This model is the urban equivalent of von Thünen’s rural land use model in that both are based upon locational rent. The main assumption is that in a free market the highest bidder will obtain the use of the land. The highest bidder is likely to be the one who can obtain the maximum profit from that site and so can pay the highest rent. Competition for land is keenest in the city centre.
The most expensive or ‘prime’ sites in most cities are in the CBD, mainly because of its accessibility and the shortage of space there. Shops, especially department stores, conduct their business using a relatively small amount of ground space, and due to their high rate of sales and turnover they can bid a high price for the land (for which they try to compensate by building upwards and by using the land intensively). The most valuable site within the CBD is called the peak Land value intersection or PLVI. In england the site is often occupied by a Marks and Spencer store. Competing with retailers are offices, which also rely upon good transport systems and, traditionally, proximity to other commercial buildings (this concept does not have the same relevance in centrally planned economies).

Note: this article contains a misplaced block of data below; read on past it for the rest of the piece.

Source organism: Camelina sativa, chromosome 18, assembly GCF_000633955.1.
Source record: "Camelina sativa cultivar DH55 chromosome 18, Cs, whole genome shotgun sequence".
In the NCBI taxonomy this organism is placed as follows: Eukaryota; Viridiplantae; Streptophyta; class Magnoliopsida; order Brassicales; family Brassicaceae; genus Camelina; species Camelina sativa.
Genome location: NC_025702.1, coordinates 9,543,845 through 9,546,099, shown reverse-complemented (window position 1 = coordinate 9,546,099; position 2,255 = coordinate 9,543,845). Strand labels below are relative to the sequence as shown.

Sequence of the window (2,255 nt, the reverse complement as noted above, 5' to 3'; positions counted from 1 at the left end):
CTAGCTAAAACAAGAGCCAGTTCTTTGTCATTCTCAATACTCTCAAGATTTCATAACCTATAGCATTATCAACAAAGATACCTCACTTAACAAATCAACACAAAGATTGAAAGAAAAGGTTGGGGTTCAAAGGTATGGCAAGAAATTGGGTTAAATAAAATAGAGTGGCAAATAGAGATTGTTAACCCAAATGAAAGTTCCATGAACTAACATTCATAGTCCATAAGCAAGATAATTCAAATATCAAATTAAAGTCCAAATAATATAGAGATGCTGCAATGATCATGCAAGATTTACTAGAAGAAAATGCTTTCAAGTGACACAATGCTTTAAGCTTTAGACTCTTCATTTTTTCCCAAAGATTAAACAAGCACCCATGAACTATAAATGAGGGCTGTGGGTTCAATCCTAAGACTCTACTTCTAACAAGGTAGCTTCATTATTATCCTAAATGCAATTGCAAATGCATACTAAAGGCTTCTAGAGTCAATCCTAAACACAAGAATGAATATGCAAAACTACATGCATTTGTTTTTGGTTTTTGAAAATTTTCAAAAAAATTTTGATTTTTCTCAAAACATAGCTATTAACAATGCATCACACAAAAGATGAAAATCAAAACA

The model helps to explain housing (and population) density. People who cannot afford to commute have to live near to the CBD where, due to higher land values, they can only obtain small plots which results in high housing densities. People who can afford to commute are able to live nearer the city boundary where, due to lower land values, they can buy much larger plots of land, which creates areas of low housing density.
One basis of this model is ‘the more accessible the site, the higher its land value’. Rents will therefore be greater along main routes leading out of the city and along outer ring roads. Where two of these routes cross, there may be a secondary or subsidiary land value peak. Here the land use is likely to be a small suburban shopping parade or a small industrial estate.